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    Lawrence Reed arrested for Marco McMillian's murder

    8:41 AM, Mar 1, 2013   |    comments
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    UNDATED (CNN) -- The death of Mississippi mayoral candidate Marco McMillian has shocked his friends and family.

    Gale Moore watched Marco McMillian grow up, from singing in the choir of this church, to becoming one of Ebony Magazine's up and coming African American leaders.

    The owner of a business consulting firm, to non-profits, many considered him a rising star, even having his picture taken with a younger Barack Obama. McMillian moved from Memphis, back to his hometown of Clarksdale to run for mayor. In the short time he was here, something went terribly wrong.

    The Coahoma County Sheriff's Office is charging Lawrence Reed with the murder of Marco McMillian. Investigators considered the 34-year-old missing after responding to a head-on collision involving his vehicle Tuesday morning.

    Lawrence Reed was behind the wheel of his car both Reed and the other driver were rushed to nearby hospitals with no sign of McMillian until the next day when his body was found in a wooded area just outside just of Clarksdale. Will Rooker with the sheriff's office says, It's too early in the investigation to determine motive, so I can't confirm anything at this time."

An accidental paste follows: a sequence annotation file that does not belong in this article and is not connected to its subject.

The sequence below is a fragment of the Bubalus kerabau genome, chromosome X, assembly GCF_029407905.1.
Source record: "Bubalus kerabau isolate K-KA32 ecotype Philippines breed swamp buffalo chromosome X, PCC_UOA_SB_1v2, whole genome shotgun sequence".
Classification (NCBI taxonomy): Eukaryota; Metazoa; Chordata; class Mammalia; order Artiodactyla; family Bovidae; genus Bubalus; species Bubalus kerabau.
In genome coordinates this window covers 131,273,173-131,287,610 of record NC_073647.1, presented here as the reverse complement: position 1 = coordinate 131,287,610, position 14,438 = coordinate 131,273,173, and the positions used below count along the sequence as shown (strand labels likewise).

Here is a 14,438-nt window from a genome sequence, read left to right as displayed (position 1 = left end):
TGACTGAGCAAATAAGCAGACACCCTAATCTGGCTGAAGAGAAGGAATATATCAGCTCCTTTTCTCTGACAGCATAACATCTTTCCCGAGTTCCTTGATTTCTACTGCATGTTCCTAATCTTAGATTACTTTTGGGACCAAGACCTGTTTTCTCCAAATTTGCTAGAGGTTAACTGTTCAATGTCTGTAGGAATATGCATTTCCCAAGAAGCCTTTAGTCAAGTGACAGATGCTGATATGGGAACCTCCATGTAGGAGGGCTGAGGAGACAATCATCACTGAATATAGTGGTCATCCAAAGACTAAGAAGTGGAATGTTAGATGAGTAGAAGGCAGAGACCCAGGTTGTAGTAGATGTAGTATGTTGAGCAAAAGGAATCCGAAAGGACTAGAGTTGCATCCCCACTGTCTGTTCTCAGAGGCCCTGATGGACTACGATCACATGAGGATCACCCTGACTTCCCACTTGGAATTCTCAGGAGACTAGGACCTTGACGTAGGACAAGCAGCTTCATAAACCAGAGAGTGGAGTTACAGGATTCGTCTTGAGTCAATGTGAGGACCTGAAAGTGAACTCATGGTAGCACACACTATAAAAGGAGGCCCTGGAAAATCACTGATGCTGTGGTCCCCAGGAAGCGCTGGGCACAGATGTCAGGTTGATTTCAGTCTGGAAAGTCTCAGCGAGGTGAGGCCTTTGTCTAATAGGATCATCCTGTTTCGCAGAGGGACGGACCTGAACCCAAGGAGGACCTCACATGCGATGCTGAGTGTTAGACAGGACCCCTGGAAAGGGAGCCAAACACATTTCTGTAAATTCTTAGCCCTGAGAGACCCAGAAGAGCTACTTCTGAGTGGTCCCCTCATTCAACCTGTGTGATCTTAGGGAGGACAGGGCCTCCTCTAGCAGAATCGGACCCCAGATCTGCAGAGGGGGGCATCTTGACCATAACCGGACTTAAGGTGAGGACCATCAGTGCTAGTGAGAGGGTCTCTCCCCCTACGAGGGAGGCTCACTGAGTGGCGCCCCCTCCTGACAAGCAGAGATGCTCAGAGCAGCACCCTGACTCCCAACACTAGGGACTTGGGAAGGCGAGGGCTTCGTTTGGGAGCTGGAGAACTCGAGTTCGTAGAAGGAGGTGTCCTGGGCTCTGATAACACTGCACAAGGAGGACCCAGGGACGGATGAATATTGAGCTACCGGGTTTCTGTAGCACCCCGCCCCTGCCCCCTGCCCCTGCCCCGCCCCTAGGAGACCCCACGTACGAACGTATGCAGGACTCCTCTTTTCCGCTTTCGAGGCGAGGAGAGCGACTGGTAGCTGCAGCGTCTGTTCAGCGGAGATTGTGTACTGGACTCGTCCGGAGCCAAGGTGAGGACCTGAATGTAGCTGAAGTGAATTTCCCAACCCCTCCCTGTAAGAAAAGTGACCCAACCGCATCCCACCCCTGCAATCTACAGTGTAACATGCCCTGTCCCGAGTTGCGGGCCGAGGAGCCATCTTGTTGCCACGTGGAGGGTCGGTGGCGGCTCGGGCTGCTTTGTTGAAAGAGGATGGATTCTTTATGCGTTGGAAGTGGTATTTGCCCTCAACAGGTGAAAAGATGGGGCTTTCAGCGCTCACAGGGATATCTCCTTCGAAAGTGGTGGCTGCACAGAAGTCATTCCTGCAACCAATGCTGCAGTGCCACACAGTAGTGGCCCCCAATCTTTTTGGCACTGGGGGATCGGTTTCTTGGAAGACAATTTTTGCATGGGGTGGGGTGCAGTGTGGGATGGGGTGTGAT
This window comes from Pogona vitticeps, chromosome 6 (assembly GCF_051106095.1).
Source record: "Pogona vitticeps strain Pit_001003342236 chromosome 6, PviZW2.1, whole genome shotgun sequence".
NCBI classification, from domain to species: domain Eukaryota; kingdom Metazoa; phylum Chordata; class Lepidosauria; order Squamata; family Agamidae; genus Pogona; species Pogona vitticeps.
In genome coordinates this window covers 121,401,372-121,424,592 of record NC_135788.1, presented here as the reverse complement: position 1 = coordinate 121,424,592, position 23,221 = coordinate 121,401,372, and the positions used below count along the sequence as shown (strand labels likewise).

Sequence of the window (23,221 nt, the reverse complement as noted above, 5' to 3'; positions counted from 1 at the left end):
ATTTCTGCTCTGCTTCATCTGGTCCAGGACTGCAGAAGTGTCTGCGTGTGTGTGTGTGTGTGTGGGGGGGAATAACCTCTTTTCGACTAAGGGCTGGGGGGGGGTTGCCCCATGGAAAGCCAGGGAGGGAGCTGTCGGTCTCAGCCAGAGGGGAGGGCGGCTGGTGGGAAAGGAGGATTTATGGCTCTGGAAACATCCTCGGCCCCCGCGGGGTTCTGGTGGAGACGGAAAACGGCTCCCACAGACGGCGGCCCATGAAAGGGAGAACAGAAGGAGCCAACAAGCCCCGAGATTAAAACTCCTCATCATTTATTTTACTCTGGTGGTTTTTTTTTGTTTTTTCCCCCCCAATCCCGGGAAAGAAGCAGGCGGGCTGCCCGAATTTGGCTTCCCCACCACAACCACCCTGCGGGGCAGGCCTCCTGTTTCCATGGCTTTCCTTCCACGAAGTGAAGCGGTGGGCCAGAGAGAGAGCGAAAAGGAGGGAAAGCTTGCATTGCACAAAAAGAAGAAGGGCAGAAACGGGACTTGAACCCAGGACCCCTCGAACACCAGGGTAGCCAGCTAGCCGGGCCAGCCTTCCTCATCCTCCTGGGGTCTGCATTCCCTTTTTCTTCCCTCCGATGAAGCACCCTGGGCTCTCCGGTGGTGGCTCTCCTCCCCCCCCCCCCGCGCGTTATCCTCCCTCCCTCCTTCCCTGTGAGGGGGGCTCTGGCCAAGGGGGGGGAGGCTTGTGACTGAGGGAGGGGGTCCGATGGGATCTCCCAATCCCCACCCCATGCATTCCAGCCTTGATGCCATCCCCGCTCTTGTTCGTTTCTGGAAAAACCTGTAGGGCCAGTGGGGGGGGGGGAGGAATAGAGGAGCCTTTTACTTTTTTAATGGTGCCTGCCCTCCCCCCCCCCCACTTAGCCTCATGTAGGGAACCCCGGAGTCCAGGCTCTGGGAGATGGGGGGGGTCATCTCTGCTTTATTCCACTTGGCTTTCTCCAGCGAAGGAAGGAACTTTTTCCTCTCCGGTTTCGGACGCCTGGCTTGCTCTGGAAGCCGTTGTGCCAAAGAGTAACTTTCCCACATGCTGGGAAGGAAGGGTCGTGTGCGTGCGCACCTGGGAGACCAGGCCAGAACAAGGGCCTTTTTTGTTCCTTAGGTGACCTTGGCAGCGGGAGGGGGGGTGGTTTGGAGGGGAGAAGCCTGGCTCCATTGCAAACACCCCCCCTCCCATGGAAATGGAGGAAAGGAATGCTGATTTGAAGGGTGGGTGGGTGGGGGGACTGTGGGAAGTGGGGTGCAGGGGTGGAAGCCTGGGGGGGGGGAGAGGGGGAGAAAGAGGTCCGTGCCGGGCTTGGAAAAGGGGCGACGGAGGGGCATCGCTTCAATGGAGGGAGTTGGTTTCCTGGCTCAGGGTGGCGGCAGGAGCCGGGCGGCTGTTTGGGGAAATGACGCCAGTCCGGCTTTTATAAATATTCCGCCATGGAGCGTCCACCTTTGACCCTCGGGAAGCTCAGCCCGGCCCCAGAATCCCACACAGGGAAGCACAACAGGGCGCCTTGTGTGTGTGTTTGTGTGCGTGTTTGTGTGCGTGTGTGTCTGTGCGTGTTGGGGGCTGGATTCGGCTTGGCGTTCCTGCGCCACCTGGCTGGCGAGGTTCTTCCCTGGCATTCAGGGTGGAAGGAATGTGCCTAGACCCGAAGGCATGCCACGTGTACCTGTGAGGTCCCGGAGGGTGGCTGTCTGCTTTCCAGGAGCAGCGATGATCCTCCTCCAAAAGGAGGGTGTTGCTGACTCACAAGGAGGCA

The city's first openly gay candidate for mayor, McMillian's family and friends tell CNN they do not believe he was targeted because of his sexual orientation.

    His parents say they don't believe McMillian and Reed were even friends, but with so many questions surrounding his death, many in this community are struggling to make sense of the murder of a man who came back home to make a difference. Mario Brown, former president of the Memphis Alumni Chapter says, "He was going to do some great things for Clarksdale and apparently it's a city that really needed some change and somebody like Marco that I know for sure would have brought about that change."

    In the church where McMillian grew up, Gale Moore says their loss is felt well beyond these walls. She says, "For years we felt like a dying city and he provided us with a little hope that maybe we'd be on the road to getting better."

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